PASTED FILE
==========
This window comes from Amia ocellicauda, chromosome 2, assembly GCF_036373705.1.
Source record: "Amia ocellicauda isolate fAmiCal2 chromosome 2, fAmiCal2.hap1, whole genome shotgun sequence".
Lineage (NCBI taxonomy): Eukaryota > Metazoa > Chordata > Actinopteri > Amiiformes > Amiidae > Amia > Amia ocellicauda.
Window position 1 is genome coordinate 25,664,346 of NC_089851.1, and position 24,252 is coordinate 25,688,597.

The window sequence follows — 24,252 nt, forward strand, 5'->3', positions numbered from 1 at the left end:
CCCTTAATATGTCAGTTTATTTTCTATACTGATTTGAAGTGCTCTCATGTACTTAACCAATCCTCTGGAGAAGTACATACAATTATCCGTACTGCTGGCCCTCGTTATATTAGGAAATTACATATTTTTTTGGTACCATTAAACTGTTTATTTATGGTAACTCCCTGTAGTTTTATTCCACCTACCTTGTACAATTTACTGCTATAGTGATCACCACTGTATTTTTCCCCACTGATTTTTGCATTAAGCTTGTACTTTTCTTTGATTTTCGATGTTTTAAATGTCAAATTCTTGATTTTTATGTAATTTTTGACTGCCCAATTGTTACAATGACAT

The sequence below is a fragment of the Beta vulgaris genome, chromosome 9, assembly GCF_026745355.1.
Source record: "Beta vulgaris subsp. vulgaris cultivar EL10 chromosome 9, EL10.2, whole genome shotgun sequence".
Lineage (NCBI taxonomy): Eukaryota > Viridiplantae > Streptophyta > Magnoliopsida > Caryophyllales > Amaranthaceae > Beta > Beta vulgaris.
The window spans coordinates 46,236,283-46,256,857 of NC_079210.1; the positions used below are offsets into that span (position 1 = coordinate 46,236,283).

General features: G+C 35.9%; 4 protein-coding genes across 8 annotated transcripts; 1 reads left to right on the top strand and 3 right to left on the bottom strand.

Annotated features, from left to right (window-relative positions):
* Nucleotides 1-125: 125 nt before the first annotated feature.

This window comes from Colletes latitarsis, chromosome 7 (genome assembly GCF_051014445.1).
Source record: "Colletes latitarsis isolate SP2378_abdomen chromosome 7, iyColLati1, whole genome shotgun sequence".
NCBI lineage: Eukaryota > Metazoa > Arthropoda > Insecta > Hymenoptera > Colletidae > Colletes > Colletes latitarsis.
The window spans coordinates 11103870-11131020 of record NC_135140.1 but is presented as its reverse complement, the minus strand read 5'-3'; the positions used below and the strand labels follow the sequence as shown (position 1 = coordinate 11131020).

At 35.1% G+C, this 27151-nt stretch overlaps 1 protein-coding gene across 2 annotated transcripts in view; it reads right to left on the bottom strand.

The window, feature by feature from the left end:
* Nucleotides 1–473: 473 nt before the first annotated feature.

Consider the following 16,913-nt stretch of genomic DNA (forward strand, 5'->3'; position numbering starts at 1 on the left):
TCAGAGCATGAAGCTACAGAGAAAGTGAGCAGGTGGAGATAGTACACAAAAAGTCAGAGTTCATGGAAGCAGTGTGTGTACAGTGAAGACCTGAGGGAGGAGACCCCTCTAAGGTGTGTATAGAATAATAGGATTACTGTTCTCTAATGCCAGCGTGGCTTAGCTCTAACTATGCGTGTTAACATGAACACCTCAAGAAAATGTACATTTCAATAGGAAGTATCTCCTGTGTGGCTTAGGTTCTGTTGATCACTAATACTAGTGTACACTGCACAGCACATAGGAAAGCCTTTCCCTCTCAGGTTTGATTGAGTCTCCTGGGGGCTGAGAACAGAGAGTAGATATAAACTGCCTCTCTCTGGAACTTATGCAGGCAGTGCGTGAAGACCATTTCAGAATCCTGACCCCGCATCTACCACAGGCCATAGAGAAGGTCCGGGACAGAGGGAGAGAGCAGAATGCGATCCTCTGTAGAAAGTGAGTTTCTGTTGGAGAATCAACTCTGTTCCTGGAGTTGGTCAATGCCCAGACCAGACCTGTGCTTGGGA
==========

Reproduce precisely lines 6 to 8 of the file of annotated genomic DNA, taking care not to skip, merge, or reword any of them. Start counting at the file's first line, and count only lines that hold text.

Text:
CCCTTAATATGTCAGTTTATTTTCTATACTGATTTGAAGTGCTCTCATGTACTTAACCAATCCTCTGGAGAAGTACATACAATTATCCGTACTGCTGGCCCTCGTTATATTAGGAAATTACATATTTTTTTGGTACCATTAAACTGTTTATTTATGGTAACTCCCTGTAGTTTTATTCCACCTACCTTGTACAATTTACTGCTATAGTGATCACCACTGTATTTTTCCCCACTGATTTTTGCATTAAGCTTGTACTTTTCTTTGATTTTCGATGTTTTAAATGTCAAATTCTTGATTTTTATGTAATTTTTGACTGCCCAATTGTTACAATGACAT

The sequence below is a fragment of the Beta vulgaris genome, chromosome 9, assembly GCF_026745355.1.
Source record: "Beta vulgaris subsp. vulgaris cultivar EL10 chromosome 9, EL10.2, whole genome shotgun sequence".